Proceedings of the Standing Senate Committee on
Banking, Trade and Commerce

Issue 8 - Evidence - April 10, 2014


OTTAWA, Thursday, April 10, 2014

The Standing Senate Committee on Banking, Trade and Commerce met this day at 10:30 a.m. to study the use of digital currency.

Senator Irving Gerstein (Chair) in the chair.

[English]

The Chair: Good morning. Today the committee is holding its sixth meeting as part of its study on the use of digital currency.

The committee has heard so far from the Department of Finance, an economic historian, a professor at the Rotman School of Management, the Bank of Canada, an expert in the area of cryptography, the Bitcoin Strategy Group and from CAVirtEx, Canada's largest bitcoin exchange.

During the first hour of this meeting, we will receive a presentation from the Canadian Bankers Association and the Royal Bank of Canada. These presentations will educate the committee about payments systems currently used by financial institutions, including mobile and digital products, allowing members to compare these systems and products to the digital currencies such as bitcoin.

Representing the Canadian Bankers Association is Mr. Darren Hannah, Acting Vice-President, Policy and Operations. From the Royal Bank of Canada we have Carolyn Burke, Vice-President, International Cards and Canadian Regulatory Payments; and Jeremy Bornstein, Head, Emerging Payments. Welcome to the committee and thank you for being here today. I will turn the floor first to the Canadian Bankers Association, to be followed by the Royal Bank of Canada.

Mr. Hannah, the floor is yours.

Darren Hannah, Acting Vice-President, Policy and Operations, Canadian Bankers Association: Thank you, Mr. Chair. I am pleased to be here today representing the Canadian Bankers Association and our 59 members, which includes domestic banks, foreign bank subsidiaries and foreign bank branches operating in Canada. The CBA values the opportunity to contribute to public policy discussions on important issues affecting Canadians and to assist the committee on its study of digital currency in Canada.

The CBA was invited here today by the committee to share our knowledge of recent developments in the area of digital currency and trends in electronic payments. We have been listening with great interest to the hearings held to date and the committee has heard extensively from various witnesses on the basics of digital currency.

At the outset, I should note that banks in Canada have not formally endorsed any forms of digital currency, though this is obviously an area that the CBA and banks are monitoring closely to see how they are evolving, given the central role of banks in the payment system. Ultimately, we want to ensure that consumers and their funds are well protected and that any transaction is safe and secure. This is very important to Canadians. In fact, our public opinion research has found that 76 per cent of Canadians trust banks to protect their personal information and transactions. We need to maintain confidence among Canadians across the payment system.

It's through that lens that I will focus my remarks and offer a banking industry perspective on innovation in digital payments and how the stability and enormous benefits of the current payments system may provide some perspectives for the committee to consider as it continues its study on the issue of digital currency.

Banks are strongly supportive of creating new ways for consumers and merchants to engage in e-commerce and participate in transactions that are efficient, safe and secure. In fact, banks are often at the forefront of new payment technologies. Since 2010, for example, banks have been involved in rolling out NFC technology to facilitate contactless credit card and debit card transactions at point of sale. This same technology can enable payments using mobile wallets, letting consumers store credit card and banking information on their smartphone device and pay for purchases with a tap of the device. With recent data showing that more than half of Canadians own a smartphone, mobile wallets and mobile payments present an opportunity for Canadians to have access to additional payment choices that are efficient, safe and secure.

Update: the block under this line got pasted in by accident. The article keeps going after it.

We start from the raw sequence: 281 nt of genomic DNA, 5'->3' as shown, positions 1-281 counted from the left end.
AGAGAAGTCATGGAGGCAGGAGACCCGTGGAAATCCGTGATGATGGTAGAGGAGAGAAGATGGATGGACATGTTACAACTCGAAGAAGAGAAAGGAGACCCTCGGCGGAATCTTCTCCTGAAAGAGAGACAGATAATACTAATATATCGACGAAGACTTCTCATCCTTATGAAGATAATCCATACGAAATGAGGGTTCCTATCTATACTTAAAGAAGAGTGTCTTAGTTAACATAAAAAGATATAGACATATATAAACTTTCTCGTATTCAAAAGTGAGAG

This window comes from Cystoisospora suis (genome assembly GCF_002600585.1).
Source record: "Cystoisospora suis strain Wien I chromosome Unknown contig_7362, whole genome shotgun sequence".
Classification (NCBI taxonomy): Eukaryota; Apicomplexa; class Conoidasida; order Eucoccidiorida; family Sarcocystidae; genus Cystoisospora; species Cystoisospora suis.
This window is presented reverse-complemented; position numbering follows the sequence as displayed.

To facilitate the adoption of mobile payments in Canada for the benefit of consumers and businesses, Canadian banks and credit unions have worked together to develop the Canadian NFC Mobile Payments Reference Model, which is an agreed-upon set of principles for mobile payables. Several mobile wallets have been launched by banks using this model. The model is built around a focus around security and the use of existing technologies, such as contactless payment terminals. This will provide merchants with a seamless opportunity to take advantage of these technologies by using systems that are already in place for debit and credit card acceptance.

The payments ecosystem involves the coordination of many parties to function effectively. It is our objective that providing early clarity on the design of systems that enable mobile payments will help to build efficiencies into the future deployment of those systems in Canada. Furthermore, customers are benefiting from the mobile payments experience by doing it safely and security.

While innovation in the payment system should be encouraged, it will only take place with sufficient safeguards to ensure the safety of consumers and the stability of the current payment system.

When a consumer deposits money at a bank, the funds are held in a regulated financial institution and the consumer benefits from the rights, privileges and protections associated with dealing with a reputable, regulated institution. This includes depositor protection, clear disclosure of consumer rights and responsibilities, compensation for loss in the event of fraud and a trusted dispute settlement mechanism. Banks also perform the role of a trusted third party when payments are made using a bank account or bank-issued credit, verifying the availability of funds and guaranteeing the safety and security of those transactions.